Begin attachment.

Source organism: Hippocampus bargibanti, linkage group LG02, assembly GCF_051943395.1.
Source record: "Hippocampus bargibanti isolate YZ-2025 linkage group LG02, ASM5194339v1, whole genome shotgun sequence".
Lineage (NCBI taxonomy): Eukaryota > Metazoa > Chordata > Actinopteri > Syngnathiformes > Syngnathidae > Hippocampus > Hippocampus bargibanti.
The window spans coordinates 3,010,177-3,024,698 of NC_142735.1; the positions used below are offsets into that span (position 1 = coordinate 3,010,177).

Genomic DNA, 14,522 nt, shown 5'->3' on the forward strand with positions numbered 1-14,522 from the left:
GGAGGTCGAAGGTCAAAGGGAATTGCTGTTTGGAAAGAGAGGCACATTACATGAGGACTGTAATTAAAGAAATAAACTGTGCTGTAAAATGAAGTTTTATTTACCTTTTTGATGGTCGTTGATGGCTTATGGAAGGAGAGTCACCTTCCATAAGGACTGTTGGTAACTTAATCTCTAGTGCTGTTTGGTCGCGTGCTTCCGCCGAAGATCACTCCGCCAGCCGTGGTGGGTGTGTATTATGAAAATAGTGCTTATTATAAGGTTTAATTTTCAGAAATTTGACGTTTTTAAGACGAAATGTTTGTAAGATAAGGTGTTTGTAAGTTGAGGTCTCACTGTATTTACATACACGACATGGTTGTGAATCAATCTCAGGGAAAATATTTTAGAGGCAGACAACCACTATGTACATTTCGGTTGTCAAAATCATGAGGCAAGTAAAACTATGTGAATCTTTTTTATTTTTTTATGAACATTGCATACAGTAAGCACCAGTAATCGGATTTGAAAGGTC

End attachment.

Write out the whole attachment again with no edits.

Source organism: Hippocampus bargibanti, linkage group LG02, assembly GCF_051943395.1.
Source record: "Hippocampus bargibanti isolate YZ-2025 linkage group LG02, ASM5194339v1, whole genome shotgun sequence".
Lineage (NCBI taxonomy): Eukaryota > Metazoa > Chordata > Actinopteri > Syngnathiformes > Syngnathidae > Hippocampus > Hippocampus bargibanti.
The window spans coordinates 3,010,177-3,024,698 of NC_142735.1; the positions used below are offsets into that span (position 1 = coordinate 3,010,177).

Genomic DNA, 14,522 nt, shown 5'->3' on the forward strand with positions numbered 1-14,522 from the left:
GGAGGTCGAAGGTCAAAGGGAATTGCTGTTTGGAAAGAGAGGCACATTACATGAGGACTGTAATTAAAGAAATAAACTGTGCTGTAAAATGAAGTTTTATTTACCTTTTTGATGGTCGTTGATGGCTTATGGAAGGAGAGTCACCTTCCATAAGGACTGTTGGTAACTTAATCTCTAGTGCTGTTTGGTCGCGTGCTTCCGCCGAAGATCACTCCGCCAGCCGTGGTGGGTGTGTATTATGAAAATAGTGCTTATTATAAGGTTTAATTTTCAGAAATTTGACGTTTTTAAGACGAAATGTTTGTAAGATAAGGTGTTTGTAAGTTGAGGTCTCACTGTATTTACATACACGACATGGTTGTGAATCAATCTCAGGGAAAATATTTTAGAGGCAGACAACCACTATGTACATTTCGGTTGTCAAAATCATGAGGCAAGTAAAACTATGTGAATCTTTTTTATTTTTTTATGAACATTGCATACAGTAAGCACCAGTAATCGGATTTGAAAGGTC